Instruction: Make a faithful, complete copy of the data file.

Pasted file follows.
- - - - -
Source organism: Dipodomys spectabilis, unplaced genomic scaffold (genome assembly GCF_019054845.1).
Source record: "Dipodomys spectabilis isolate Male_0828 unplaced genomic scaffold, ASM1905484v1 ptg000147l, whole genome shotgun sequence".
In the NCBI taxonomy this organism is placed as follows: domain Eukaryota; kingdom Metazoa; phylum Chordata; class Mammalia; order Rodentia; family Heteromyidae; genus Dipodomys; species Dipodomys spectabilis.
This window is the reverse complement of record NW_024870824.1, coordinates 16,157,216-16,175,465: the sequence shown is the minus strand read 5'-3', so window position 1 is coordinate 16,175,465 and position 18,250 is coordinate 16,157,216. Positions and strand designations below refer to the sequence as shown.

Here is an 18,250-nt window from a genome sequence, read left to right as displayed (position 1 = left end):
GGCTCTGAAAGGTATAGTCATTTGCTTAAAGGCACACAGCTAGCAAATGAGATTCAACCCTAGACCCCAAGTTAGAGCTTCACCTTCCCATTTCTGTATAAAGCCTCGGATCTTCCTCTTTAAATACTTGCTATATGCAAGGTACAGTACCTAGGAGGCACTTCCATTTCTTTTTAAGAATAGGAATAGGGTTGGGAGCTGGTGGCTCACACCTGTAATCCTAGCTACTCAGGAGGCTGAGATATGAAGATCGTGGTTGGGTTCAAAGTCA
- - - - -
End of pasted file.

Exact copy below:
Source organism: Dipodomys spectabilis, unplaced genomic scaffold (genome assembly GCF_019054845.1).
Source record: "Dipodomys spectabilis isolate Male_0828 unplaced genomic scaffold, ASM1905484v1 ptg000147l, whole genome shotgun sequence".
In the NCBI taxonomy this organism is placed as follows: domain Eukaryota; kingdom Metazoa; phylum Chordata; class Mammalia; order Rodentia; family Heteromyidae; genus Dipodomys; species Dipodomys spectabilis.
This window is the reverse complement of record NW_024870824.1, coordinates 16,157,216-16,175,465: the sequence shown is the minus strand read 5'-3', so window position 1 is coordinate 16,175,465 and position 18,250 is coordinate 16,157,216. Positions and strand designations below refer to the sequence as shown.

Here is an 18,250-nt window from a genome sequence, read left to right as displayed (position 1 = left end):
GGCTCTGAAAGGTATAGTCATTTGCTTAAAGGCACACAGCTAGCAAATGAGATTCAACCCTAGACCCCAAGTTAGAGCTTCACCTTCCCATTTCTGTATAAAGCCTCGGATCTTCCTCTTTAAATACTTGCTATATGCAAGGTACAGTACCTAGGAGGCACTTCCATTTCTTTTTAAGAATAGGAATAGGGTTGGGAGCTGGTGGCTCACACCTGTAATCCTAGCTACTCAGGAGGCTGAGATATGAAGATCGTGGTTGGGTTCAAAGTCA